In the run-up to an RSS meet in the state in September last year, the chief minister had invited RSS chief Mohan Bhagwat to visit the Mata Kaushalya temple near Raipur, dedicated to Ram’s mother.
The Baghel government also introduced the Godhan Nyay Yojana — now its flagship economic model. This began as a scheme for procuring cow dung and making organic fertiliser in 2020. It aimed to provide income support to farmers, while also addressing a shortage of chemical fertilisers in the state.
The cow dung procurement and composting scheme led to the setting up of gauthans, where cattle could be kept for the day and looked after. These gradually started housing vermicompost pits. Over time, the gauthans have been transforming into what the state government calls rural industrial parks — centres for cottage industries which it hopes will create retail products such as artisanal soaps and teas that can “compete with the market”.
From sarees to metal sculptures to food supplements and lifestyle products, the government has big plans for what it wants these cottage industries to produce. Many of the products have no connection with cow dung, except that they are made at the gauthans.
“They (BJP) just talk about it, but we have connected (cows) to the economy,” Baghel had told ThePrint in an interview this month.
He had added, “Today, cow-rearing is not economically viable. Hence, our government took the decision of buying cow dung. Again, due to increasing population, cow sheds are disappearing in villages. They’re getting illegally occupied and houses are being built on them. So, in 10,000 panchayats we acquired 1,50,000 acres of land and turned them into gauthans, from where cow dung was procured. We are using cow dung to make vermicompost. We have procured 100 lakh quintals of cow dung and made 20 lakh quintals of vermicompost.”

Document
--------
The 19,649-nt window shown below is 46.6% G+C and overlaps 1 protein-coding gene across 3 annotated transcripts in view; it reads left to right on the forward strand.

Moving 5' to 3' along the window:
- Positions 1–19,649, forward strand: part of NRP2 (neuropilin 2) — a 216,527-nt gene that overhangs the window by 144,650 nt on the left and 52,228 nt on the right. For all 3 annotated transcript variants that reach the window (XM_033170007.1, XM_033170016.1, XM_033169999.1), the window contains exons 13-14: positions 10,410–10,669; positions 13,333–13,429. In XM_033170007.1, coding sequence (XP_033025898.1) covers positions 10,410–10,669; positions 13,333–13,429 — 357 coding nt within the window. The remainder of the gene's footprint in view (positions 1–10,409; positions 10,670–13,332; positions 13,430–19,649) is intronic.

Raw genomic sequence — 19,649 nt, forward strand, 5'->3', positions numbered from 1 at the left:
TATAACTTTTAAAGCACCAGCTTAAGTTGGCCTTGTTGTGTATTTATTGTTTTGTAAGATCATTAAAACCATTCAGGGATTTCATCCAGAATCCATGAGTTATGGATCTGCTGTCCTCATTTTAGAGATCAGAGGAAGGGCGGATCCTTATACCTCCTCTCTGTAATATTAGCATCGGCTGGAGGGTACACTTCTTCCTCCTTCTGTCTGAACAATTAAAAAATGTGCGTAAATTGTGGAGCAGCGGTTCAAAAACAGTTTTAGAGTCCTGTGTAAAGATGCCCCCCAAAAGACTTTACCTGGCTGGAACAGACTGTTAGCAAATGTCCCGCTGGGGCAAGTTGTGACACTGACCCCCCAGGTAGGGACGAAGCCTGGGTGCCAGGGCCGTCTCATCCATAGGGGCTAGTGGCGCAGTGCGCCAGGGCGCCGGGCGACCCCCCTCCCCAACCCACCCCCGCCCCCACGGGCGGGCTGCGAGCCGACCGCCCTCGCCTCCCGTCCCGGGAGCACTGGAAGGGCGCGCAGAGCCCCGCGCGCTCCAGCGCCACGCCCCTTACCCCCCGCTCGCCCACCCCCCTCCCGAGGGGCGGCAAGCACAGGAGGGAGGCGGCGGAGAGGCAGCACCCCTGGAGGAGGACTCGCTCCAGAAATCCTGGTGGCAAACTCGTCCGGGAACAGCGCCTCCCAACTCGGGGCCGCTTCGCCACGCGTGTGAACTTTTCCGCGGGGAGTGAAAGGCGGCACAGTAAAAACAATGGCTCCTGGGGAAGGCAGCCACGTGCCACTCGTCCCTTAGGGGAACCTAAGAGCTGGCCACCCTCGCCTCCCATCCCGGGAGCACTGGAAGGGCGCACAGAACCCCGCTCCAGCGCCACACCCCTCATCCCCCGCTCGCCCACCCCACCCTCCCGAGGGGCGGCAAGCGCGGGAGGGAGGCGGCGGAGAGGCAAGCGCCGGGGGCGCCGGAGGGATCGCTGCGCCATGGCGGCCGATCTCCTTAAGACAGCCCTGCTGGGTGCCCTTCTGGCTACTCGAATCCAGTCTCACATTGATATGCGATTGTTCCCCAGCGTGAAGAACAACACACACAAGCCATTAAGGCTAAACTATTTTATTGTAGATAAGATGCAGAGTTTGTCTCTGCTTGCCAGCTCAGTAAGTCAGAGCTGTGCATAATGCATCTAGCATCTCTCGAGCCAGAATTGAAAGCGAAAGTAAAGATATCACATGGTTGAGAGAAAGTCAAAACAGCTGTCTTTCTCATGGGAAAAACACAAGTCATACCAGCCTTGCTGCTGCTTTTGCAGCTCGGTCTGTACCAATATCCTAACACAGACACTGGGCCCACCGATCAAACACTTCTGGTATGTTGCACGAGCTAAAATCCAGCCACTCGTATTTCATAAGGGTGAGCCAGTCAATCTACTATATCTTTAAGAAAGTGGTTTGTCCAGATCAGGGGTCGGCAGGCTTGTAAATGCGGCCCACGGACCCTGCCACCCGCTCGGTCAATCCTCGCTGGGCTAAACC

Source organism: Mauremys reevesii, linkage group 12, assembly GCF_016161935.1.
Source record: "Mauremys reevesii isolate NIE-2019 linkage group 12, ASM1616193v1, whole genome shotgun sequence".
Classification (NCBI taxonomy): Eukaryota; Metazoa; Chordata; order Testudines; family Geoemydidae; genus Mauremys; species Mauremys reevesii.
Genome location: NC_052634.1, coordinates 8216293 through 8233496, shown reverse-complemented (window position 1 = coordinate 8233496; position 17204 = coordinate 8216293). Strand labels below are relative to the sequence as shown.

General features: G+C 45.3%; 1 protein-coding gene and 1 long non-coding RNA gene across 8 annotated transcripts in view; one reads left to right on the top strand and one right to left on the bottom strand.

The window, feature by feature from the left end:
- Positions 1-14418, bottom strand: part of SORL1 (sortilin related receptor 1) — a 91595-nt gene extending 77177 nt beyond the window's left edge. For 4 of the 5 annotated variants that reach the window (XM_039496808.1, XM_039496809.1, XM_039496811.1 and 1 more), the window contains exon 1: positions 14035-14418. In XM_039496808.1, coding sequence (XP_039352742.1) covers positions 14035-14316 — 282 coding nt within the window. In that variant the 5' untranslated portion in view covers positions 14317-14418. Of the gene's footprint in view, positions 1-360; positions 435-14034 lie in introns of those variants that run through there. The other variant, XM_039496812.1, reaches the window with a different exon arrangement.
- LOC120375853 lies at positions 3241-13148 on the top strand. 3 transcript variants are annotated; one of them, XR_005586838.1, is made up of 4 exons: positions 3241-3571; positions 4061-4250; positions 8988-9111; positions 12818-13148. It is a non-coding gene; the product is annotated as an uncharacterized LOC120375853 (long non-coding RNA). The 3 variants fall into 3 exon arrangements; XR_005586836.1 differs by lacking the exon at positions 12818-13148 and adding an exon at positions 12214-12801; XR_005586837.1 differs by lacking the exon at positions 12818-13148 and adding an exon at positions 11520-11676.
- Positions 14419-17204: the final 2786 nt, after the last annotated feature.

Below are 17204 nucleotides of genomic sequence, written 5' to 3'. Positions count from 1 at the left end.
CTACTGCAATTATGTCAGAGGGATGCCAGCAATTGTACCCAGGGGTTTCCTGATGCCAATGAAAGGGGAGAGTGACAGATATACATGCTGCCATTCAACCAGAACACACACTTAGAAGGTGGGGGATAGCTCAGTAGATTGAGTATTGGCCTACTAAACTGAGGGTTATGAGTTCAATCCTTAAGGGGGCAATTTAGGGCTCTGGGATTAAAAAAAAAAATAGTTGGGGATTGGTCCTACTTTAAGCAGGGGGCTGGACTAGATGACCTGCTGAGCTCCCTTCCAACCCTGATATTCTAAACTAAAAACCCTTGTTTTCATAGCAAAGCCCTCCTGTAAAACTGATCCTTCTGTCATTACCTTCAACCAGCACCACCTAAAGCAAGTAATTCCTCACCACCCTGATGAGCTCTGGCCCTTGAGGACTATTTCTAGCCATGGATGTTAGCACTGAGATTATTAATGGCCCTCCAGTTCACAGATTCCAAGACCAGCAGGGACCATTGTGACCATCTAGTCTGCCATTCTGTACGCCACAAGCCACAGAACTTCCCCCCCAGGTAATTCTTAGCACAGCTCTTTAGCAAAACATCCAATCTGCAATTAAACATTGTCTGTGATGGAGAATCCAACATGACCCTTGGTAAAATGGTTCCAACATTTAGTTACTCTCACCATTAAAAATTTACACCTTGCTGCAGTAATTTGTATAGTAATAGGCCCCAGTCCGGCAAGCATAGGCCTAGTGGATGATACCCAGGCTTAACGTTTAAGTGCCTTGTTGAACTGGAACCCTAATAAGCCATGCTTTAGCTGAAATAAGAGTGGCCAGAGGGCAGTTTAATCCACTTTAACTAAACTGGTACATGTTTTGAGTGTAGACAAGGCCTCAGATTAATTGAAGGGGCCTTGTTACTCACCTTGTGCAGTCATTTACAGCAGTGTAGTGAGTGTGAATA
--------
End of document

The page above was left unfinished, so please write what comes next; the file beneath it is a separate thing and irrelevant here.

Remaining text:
RSS & BJP pushback
The RSS -BJP combine, however, has dismissed the Baghel government’s scheme as a “scam”.
“We are running a campaign to tell people how Baghel made all false premises. In fact, the gauthan scheme is a scam. At least 56 cows in and around the Bilaspur area have died in the past three months,” said Vishnudeo Sai, a senior leader and former state president of the BJP.
Sai added: “Violence in Bastar has gone up, our leaders are being targeted and killed in the area. This happened because Baghel’s government facilitated conversion.”
Sai was referring to the murders of three BJP workers, allegedly by Maoists, in Chhattisgarh last month. In the wake of these attacks, the BJP staged protests across the state over the law-and-order situation and “targeted killings” of party workers, and state BJP leaders alleged that the Congress had collaborated with Maoists to silence the opposition ahead of polls. The Congress dismissed these allegations as pre-election slander.
Data accessed by ThePrint had also shown that “political killings” by Maoists aren’t new in the state and have claimed more Congress leaders.
Meanwhile, the RSS pointed at welfare measures the organisation has launched for tribals in the state.
A pracharak based in Chhattisgarh spoke of teams set up by the Sangh to “create livelihood opportunities” in villages across the 29 tribal-dominated districts.
The RSS central executive committee member quoted above said, “We have launched special projects to empower the tribal villagers. They are now associated with many NGOs related to the Vanavasi Kalyan Ashram (RSS affiliate), and we are training them in building self-help groups. Access to hospitals or medical assistance has been a very important factor among tribals, and the missionaries (Christian) used it in their favour to convert the tribals.”
He added, “We now have small medical teams including a doctor and paramedics working in villages too. The tribal population needs to understand that they committed sin by leaving their sanatan religion.”
(Edited by Poulomi Banerjee)
Also read: Unemployment allowance, ‘International Ram Festival’ — Baghel govt presents last pre-poll budget